I don’t know about you guys, but we are in full-on school mode around here. This year I have a high-schooler, middle-schooler, and elementary kid and they all have tests. Every single day it seems somebody has a test or quiz. In the spirit of learning, I thought it would be fun to put together a little (very, very little) glossary of art terms. You probably know most of them and that’s because I picked my favorites. I did throw in a few I was unfamiliar with because I am trying to learn a thing or two about art, after all. You may notice a meaty thread running through the sample sentences. I’m not sure how that happened, but here we are. Sink your teeth in, friends!
Action Painting: Think Jackson Pollock. This is a method of painting involving more movement than standing at an easel. The artist specialized in action painting, which was even messier than when he made bacon and splattered grease all over the stovetop.
Avant-garde: Artists or works of art that are new, innovative, unusual. At one time sculpting with meat was considered avant-garde, but once Lady Gaga wore her meat dress, meats are all the rage in any form!
Curator: A person who researches and assembles an exhibition. The curator did not anticipate the slew of pyromaniacs who wanted to view her exhibit: “Flame Mignon.”
Diptych: Two pieces of art side by side (often two parts making a whole). Not to be confused with dipstick. The diptych featured the giraffe’s body on one canvas, his head on the NECKst one over.
Ecole des Beaux-Arts: An art school specializing in classical arts, using Greek and Roman art as their foundation for learning. Little Otter Preschool is no Ecole des Beaux-Arts, but those kids can fingerpaint like nobody’s business.
Fin de siècle: Translates to “end of the century.” The ending of an era. Usually referring to the end of the 19th century. Impressionism became popular at the fin de siècle, around the same time Lizzie Borden was leaving her own impression on the world.
Gallerist: The owner of an art gallery. The gallerist liked to speak with a faux British accent, to which his patrons muttered, “the gall of that man!”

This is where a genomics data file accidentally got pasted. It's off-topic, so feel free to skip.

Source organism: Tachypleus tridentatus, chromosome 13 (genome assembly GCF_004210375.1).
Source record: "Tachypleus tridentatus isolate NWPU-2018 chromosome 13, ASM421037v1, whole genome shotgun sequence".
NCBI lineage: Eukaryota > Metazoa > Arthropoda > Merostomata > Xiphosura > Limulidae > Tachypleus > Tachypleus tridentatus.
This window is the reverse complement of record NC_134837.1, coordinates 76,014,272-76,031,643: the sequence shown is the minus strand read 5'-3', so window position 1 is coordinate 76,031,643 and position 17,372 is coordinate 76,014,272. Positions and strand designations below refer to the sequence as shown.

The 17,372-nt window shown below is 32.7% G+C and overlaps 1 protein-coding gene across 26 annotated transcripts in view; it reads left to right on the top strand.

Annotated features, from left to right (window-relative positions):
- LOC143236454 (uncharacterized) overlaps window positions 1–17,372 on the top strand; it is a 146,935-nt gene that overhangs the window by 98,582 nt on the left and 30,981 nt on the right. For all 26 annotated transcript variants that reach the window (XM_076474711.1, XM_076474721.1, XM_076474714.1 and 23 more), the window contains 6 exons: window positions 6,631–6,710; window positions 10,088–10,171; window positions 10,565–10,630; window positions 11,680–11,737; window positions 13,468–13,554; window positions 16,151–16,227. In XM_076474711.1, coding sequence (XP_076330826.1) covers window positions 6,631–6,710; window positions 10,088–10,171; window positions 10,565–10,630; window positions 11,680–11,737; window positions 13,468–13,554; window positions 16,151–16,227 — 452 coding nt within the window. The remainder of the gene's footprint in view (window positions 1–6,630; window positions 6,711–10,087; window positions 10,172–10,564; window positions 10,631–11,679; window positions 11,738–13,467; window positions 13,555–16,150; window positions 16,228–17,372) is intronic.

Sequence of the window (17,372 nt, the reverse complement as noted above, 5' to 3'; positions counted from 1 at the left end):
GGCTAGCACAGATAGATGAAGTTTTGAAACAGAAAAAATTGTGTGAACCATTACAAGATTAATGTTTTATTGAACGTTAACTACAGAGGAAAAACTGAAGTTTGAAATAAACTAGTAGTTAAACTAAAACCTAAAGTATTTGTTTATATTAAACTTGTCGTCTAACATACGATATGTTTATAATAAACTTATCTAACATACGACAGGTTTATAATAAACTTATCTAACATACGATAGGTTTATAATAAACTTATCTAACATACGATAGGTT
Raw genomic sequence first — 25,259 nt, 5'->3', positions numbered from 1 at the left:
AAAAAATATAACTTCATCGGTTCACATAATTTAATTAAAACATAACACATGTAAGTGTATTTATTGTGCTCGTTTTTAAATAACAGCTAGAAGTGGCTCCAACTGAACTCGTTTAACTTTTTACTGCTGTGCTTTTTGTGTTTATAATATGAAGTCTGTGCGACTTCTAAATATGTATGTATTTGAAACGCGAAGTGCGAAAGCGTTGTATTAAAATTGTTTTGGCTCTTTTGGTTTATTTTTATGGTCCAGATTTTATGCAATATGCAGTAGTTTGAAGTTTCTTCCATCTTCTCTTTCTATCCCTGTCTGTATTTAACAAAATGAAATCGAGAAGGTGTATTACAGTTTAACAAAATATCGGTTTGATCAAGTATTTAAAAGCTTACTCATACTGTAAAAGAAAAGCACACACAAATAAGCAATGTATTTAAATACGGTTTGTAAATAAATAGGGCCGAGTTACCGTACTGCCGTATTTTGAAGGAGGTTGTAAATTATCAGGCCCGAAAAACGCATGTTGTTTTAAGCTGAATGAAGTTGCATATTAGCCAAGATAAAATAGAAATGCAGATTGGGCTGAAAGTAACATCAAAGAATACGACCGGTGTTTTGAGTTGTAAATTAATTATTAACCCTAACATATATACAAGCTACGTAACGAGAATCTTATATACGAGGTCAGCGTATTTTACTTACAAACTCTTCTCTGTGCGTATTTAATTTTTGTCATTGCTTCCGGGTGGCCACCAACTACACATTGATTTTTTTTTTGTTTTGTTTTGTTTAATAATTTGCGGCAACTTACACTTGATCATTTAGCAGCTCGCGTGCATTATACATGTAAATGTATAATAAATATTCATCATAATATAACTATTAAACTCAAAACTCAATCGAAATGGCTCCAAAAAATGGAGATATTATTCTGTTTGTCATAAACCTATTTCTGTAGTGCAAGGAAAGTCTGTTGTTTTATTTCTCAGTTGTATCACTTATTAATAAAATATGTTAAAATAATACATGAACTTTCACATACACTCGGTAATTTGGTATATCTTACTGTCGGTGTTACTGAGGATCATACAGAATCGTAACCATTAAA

Gouache: An opaque watercolor. The artist used gouache to paint a still-life of goulash.
In situ: In its original position or place. I’d love to visit Van Gogh’s untouched room in Arles, where everything is still in situ. (Untrue! Sometimes a girl just needs a sentence.)
Montage: A collection of pictures put together to make a new work. (This is my most used art term that I didn’t even consider an art term until now.) Every Sunday night my family watches America’s Funniest Home Videos and laughs at the ridiculous video montages.
Motif: Recurring feature in a piece of art. The artist’s nude motif was very revealing.
Muse: An artist’s inspiration. (Sidebar: Don’t you just love that muses are a thing?!) When the artist told me her muse for the painting was her daughter, I was crying before I even saw the work.
Oeuvre: An artist’s body of work. To honor the artist’s life, her family displayed a personal collection, proving the common theme throughout her oeuvre was sausage.
Salon hang: A bunch of artwork hung on a wall, usually very close together. It was so awkward to see my in-laws still had wedding portraits of my husband with his ex-wife in their hallway in a Salon hang fashion.
Tempera: A painting medium, usually made by mixing colored pigments with water and egg yolk. Paintings made with this medium are also called temperas. The angry, redheaded artist lost his tempera and had to find more eggs to mix up another batch.
Triptych: Three pieces of art side by side. The triptych featured one, two, three photographs of the family’s… well, trip.
Vernissage: A private viewing the opening night of an exhibition. Only the swankiest people and the artist’s pet lemming were invited to the vernissage.
Viscosity: The thickness of a liquid. The meat sculptor found the viscosity of bacon grease to be just right for his masterpiece.
No need to make flashcards! You all get an A in my book!